BEIJING, Sept 28 (Reuters) Talks on disarming North Korea aim to lay out a roadmap for disabling the country's nuclear programmes, the US envoy said today, conceding there was not yet agreement on even defining the term.
Under an accord reached in February, North Korea must disable its atomic facilities and make a complete declaration of all its nuclear programmes. In return, the impoverished communist state, formally known as the Democratic People's Republic of Korea (DPRK), will receive a massive injection of fuel aid.
''The DPRK has agreed to some steps and I think we've looked at what they've agreed to and, frankly, we'd like more and they'd like less and let's see what we end up with,'' US negotiator Christopher Hill told reporters.
He said the six countries at the Beijing talks -- the United States, the two Koreas, Japan, Russia and China -- would study a draft text on Friday that would set targets up to the end of the year for the disablement of the North's nuclear programmes.
But he added: ''We don't have an agreement on what constitutes disabling yet'', suggesting a lot of ground remained to be covered between the two main protagonists in the negotiating session, which is meant to end on Sunday.
South Korean envoy Chun Young-woo said the differences were not insurmountable.
''There are some differences regarding North Korea's level of disablement and declaration from the level that other countries expect but I think it will not be impossible to overcome these differences,'' South Korea's Yonhap news agency quoted Chun as saying.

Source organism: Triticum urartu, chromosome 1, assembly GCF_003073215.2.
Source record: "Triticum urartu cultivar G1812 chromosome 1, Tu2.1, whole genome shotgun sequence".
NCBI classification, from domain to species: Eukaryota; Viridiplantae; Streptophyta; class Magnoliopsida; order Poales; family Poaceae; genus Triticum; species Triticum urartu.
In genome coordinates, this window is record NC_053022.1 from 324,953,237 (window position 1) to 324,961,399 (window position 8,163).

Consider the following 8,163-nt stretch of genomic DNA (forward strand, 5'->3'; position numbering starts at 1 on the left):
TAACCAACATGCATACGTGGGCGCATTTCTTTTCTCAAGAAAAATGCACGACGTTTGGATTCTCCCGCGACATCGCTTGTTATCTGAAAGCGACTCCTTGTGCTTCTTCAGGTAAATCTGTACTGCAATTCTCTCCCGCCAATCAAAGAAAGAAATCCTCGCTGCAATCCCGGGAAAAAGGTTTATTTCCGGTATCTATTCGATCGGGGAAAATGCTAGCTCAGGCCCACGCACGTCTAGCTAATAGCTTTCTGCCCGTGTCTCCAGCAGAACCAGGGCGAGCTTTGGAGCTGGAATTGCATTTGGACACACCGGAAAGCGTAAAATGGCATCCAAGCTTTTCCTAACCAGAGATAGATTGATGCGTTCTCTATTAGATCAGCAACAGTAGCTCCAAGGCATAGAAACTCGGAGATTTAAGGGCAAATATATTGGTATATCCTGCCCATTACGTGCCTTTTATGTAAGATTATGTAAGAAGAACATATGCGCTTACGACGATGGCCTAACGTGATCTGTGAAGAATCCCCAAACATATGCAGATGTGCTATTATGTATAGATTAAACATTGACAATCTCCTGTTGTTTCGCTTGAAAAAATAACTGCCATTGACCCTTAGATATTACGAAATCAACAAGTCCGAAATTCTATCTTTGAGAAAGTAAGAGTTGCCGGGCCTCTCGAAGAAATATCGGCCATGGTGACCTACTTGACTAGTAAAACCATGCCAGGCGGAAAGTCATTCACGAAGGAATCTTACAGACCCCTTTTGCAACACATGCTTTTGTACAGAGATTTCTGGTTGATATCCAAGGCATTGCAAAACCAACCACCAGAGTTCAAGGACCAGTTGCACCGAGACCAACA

''North Korea in its own way has a strong will that it must produce an outcome from this meeting.'' ''CONCLUSIVE DOCUMENT'' Russian envoy Alexander Losyukovon said the parties might hold discussions on passing a ''conclusive document'' on Saturday or Sunday, Xinhua news agency said.
North Korea shut down and sealed its Soviet-era Yongbyon nuclear plant and allowed UN atomic energy monitors back to the site in July, its first steps in seeing through the breakthrough Feb 13 deal.
In return, Pyongyang has received shiploads of heavy fuel oil and held long-sought bilateral talks with the United States that could bring the fortress state out of diplomatic isolation.
But the country must still move ahead to disable its nuclear arms programmes before it receives 950,000 tonnes of heavy fuel -- crucial to North Korea, which is so poor it cannot afford fuel to run its factories or even its traffic lights.
''For disabling to be meaningful, it has to involve a concept of it being difficult for the DPRK to reconstitute its nuclear programmes,'' said Hill.
Asked whether he had raised the issue of speculation that North Korea had supplied nuclear knowhow to Syria, Hill said: ''We have raised the issue very forcefully on the overall question of proliferation and the need to do something about proliferation.'' REUTERS SS KN1432